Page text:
Amendment No. 4 develops the theme explored by the noble Lord, Lord Phillips, but I shall address a specific issue about the report to be issued. Clause 1(4) states that the Lord Chancellor must publish an annual report on the business of the courts. That implies that he does not have to address what is provided in the final line of subsection (1), line 10, which includes in his duty that he should ensure, that appropriate services are provided for those courts".

I table the amendment simply to ask the Minister to put on the record an assurance—which I hope that she can give with ease—that the report will cover not only details of the business of the supreme court, county courts and magistrates' courts but of the Lord Chancellor's performance in providing appropriate services. That would involve a statement of what he considers to be appropriate services and an assessment of how closely his provision has matched the ideal during the period of the report. If she is able to give such an assurance, she may want to consider some redrafting of the clause.

Lord Jones

The noble Lord, Lord Phillips of Sudbury, emphasised the centralisation of powers and the noble Baroness, Lady Anelay of St Johns, has shrewdly underscored the problems of rural areas. With local justice in mind, I first pay tribute to the work of countless magistrates throughout the nation.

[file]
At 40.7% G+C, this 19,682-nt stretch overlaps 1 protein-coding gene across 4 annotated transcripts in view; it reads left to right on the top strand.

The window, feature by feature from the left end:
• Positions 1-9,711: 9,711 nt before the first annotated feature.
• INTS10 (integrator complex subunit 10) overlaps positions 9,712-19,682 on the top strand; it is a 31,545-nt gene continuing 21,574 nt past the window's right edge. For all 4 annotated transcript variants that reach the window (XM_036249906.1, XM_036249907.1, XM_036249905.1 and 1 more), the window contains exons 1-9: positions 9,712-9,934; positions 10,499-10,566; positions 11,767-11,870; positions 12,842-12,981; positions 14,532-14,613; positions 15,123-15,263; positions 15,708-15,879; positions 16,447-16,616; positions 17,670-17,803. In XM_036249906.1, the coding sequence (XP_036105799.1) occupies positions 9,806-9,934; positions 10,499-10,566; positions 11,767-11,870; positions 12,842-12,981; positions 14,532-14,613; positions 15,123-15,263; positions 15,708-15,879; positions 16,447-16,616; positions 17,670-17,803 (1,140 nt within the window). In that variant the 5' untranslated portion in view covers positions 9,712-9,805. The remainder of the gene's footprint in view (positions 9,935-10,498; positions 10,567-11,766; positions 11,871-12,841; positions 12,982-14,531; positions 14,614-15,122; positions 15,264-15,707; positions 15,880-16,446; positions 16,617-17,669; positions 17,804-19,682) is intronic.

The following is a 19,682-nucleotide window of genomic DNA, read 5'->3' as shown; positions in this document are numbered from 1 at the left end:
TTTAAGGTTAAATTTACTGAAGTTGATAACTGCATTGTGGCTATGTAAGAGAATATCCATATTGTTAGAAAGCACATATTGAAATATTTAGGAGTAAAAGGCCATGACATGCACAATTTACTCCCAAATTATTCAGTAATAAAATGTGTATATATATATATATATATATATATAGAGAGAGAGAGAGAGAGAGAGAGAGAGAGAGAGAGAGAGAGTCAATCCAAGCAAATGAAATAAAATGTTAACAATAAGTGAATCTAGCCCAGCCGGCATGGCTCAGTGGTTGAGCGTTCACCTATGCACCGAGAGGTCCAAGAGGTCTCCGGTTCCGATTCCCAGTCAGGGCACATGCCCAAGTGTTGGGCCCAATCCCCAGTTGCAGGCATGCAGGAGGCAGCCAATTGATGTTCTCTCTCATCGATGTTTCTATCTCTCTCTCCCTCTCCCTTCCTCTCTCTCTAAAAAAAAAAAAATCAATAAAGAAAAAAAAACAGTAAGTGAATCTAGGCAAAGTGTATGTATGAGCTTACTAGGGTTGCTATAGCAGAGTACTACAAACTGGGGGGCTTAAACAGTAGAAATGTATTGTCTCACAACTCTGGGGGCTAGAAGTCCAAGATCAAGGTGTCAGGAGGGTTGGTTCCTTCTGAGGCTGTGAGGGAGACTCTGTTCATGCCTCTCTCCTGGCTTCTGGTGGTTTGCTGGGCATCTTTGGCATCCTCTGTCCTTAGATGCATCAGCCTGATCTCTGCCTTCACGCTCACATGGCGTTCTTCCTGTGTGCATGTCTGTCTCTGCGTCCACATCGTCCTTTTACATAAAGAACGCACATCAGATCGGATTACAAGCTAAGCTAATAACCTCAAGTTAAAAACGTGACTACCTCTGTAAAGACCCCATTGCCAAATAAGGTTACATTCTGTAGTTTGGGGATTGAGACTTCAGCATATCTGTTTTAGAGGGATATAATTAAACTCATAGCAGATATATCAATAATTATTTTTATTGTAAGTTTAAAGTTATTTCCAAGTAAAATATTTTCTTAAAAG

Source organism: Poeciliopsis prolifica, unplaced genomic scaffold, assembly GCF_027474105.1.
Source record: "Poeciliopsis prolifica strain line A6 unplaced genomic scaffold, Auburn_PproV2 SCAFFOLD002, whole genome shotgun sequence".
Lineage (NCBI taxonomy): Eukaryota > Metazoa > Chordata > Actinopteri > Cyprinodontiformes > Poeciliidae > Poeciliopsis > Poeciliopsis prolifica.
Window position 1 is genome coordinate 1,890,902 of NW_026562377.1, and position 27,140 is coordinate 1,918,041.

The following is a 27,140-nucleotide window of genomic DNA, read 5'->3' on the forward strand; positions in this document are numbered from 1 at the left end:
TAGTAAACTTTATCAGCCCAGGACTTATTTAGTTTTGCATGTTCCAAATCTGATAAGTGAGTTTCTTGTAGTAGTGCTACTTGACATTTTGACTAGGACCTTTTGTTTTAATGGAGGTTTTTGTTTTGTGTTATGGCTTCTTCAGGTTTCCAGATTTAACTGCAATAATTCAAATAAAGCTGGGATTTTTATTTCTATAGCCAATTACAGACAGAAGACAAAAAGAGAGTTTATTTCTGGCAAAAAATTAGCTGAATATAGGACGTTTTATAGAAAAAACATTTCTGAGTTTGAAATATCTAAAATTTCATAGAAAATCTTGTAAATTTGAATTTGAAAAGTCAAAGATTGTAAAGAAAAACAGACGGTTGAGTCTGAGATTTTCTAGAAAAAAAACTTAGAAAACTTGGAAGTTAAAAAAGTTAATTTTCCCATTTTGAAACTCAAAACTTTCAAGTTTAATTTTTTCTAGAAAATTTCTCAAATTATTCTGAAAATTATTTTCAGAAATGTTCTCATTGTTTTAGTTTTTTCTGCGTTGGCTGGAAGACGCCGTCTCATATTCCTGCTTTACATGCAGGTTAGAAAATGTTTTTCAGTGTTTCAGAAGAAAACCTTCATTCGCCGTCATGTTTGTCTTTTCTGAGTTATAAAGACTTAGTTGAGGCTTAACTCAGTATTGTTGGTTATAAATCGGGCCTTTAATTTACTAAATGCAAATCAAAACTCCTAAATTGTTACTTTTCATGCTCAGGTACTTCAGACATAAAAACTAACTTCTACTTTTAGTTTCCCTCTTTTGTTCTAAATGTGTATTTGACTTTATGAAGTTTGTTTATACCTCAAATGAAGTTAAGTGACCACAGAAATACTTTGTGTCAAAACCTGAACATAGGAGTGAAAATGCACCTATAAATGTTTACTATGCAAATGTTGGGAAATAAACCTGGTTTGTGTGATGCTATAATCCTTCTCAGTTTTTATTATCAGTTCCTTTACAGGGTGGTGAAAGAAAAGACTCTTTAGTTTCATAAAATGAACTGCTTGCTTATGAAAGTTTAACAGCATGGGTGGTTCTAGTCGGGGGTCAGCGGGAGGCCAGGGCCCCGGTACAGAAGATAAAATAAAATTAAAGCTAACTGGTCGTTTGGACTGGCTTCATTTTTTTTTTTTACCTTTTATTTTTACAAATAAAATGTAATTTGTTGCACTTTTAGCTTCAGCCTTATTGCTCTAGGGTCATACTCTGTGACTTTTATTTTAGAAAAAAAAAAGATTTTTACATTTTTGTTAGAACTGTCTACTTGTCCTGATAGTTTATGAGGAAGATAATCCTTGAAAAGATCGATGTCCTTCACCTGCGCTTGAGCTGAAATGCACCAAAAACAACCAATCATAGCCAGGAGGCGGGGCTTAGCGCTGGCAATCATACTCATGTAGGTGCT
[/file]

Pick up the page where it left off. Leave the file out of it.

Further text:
The system of local justice is well proven. There is an army of voluntary citizens of repute and integrity—not least in Wales. In my 31 years in another place, I never once received a complaint about magistrates' courts in all my always voluminous mailbag. Magistrates are invaluable. They are known, tried and tested. They are successful, experienced and cooperative. They represent a very British tradition.

I am concerned about the loss of magistrates' courts in Wales, in her rural areas. Court closures in rural areas pose real problems, especially for those who are not comfortably off. No one can any longer be sure of the reliability of the rural bus services. A bus fare for a long distance can mount up to a king's ransom. Even in the urban area with which I am familiar in northeast Wales, real difficulties are faced by those who must place their trust in a bus service to get to a distant magistrates' court. For instance, to travel one-way by taxi from urban Deeside to the magistrates' courts at Mold—the county seat—might cost more than £6. That is a large amount for some and particularly for someone without a regular income who may face a fine at the magistrates' court. We have closed enough magistrates' courts. Rural Wales should take no more closures, and there should be no more closures in urban areas of Wales.